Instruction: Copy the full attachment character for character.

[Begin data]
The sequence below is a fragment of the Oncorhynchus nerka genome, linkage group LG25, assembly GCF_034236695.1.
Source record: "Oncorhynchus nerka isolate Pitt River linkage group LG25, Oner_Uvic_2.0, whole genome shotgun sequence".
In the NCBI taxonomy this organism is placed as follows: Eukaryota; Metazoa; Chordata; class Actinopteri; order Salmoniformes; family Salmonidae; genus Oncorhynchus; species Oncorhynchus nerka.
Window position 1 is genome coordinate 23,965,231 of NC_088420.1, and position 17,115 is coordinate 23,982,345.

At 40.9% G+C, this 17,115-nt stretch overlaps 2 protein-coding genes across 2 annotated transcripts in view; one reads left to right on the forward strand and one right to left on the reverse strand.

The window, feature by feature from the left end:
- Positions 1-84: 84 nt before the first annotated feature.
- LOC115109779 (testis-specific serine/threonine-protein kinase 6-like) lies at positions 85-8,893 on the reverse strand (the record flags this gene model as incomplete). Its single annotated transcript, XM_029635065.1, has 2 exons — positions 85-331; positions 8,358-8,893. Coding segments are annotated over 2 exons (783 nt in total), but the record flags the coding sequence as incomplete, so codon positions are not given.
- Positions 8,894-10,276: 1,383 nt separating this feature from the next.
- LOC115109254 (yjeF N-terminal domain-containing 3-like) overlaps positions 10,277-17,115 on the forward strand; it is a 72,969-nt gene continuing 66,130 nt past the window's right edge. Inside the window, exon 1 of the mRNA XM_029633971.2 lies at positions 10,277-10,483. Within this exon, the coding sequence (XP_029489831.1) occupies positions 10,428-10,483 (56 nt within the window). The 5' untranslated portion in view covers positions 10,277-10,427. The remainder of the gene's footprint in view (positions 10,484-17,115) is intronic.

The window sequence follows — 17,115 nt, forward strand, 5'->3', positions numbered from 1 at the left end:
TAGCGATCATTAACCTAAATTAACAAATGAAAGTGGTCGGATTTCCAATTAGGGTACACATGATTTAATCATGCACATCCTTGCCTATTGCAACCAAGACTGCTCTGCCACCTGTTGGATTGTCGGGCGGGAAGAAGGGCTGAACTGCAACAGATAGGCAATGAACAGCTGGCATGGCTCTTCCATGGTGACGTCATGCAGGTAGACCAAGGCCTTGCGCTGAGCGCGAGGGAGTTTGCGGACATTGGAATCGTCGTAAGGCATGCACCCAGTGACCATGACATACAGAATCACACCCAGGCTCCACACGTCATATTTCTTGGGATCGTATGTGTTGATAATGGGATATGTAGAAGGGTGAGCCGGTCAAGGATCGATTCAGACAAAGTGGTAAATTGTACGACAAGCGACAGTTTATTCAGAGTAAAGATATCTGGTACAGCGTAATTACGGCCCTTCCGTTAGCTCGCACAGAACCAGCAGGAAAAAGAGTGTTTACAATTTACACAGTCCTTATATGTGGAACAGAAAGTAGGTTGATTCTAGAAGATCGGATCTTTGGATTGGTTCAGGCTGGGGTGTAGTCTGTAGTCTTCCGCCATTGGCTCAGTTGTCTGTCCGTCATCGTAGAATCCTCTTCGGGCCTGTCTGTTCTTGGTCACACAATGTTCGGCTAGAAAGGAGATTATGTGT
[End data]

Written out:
The sequence below is a fragment of the Oncorhynchus nerka genome, linkage group LG25, assembly GCF_034236695.1.
Source record: "Oncorhynchus nerka isolate Pitt River linkage group LG25, Oner_Uvic_2.0, whole genome shotgun sequence".
In the NCBI taxonomy this organism is placed as follows: Eukaryota; Metazoa; Chordata; class Actinopteri; order Salmoniformes; family Salmonidae; genus Oncorhynchus; species Oncorhynchus nerka.
Window position 1 is genome coordinate 23,965,231 of NC_088420.1, and position 17,115 is coordinate 23,982,345.

At 40.9% G+C, this 17,115-nt stretch overlaps 2 protein-coding genes across 2 annotated transcripts in view; one reads left to right on the forward strand and one right to left on the reverse strand.

The window, feature by feature from the left end:
- Positions 1-84: 84 nt before the first annotated feature.
- LOC115109779 (testis-specific serine/threonine-protein kinase 6-like) lies at positions 85-8,893 on the reverse strand (the record flags this gene model as incomplete). Its single annotated transcript, XM_029635065.1, has 2 exons — positions 85-331; positions 8,358-8,893. Coding segments are annotated over 2 exons (783 nt in total), but the record flags the coding sequence as incomplete, so codon positions are not given.
- Positions 8,894-10,276: 1,383 nt separating this feature from the next.
- LOC115109254 (yjeF N-terminal domain-containing 3-like) overlaps positions 10,277-17,115 on the forward strand; it is a 72,969-nt gene continuing 66,130 nt past the window's right edge. Inside the window, exon 1 of the mRNA XM_029633971.2 lies at positions 10,277-10,483. Within this exon, the coding sequence (XP_029489831.1) occupies positions 10,428-10,483 (56 nt within the window). The 5' untranslated portion in view covers positions 10,277-10,427. The remainder of the gene's footprint in view (positions 10,484-17,115) is intronic.

The window sequence follows — 17,115 nt, forward strand, 5'->3', positions numbered from 1 at the left end:
TAGCGATCATTAACCTAAATTAACAAATGAAAGTGGTCGGATTTCCAATTAGGGTACACATGATTTAATCATGCACATCCTTGCCTATTGCAACCAAGACTGCTCTGCCACCTGTTGGATTGTCGGGCGGGAAGAAGGGCTGAACTGCAACAGATAGGCAATGAACAGCTGGCATGGCTCTTCCATGGTGACGTCATGCAGGTAGACCAAGGCCTTGCGCTGAGCGCGAGGGAGTTTGCGGACATTGGAATCGTCGTAAGGCATGCACCCAGTGACCATGACATACAGAATCACACCCAGGCTCCACACGTCATATTTCTTGGGATCGTATGTGTTGATAATGGGATATGTAGAAGGGTGAGCCGGTCAAGGATCGATTCAGACAAAGTGGTAAATTGTACGACAAGCGACAGTTTATTCAGAGTAAAGATATCTGGTACAGCGTAATTACGGCCCTTCCGTTAGCTCGCACAGAACCAGCAGGAAAAAGAGTGTTTACAATTTACACAGTCCTTATATGTGGAACAGAAAGTAGGTTGATTCTAGAAGATCGGATCTTTGGATTGGTTCAGGCTGGGGTGTAGTCTGTAGTCTTCCGCCATTGGCTCAGTTGTCTGTCCGTCATCGTAGAATCCTCTTCGGGCCTGTCTGTTCTTGGTCACACAATGTTCGGCTAGAAAGGAGATTATGTGT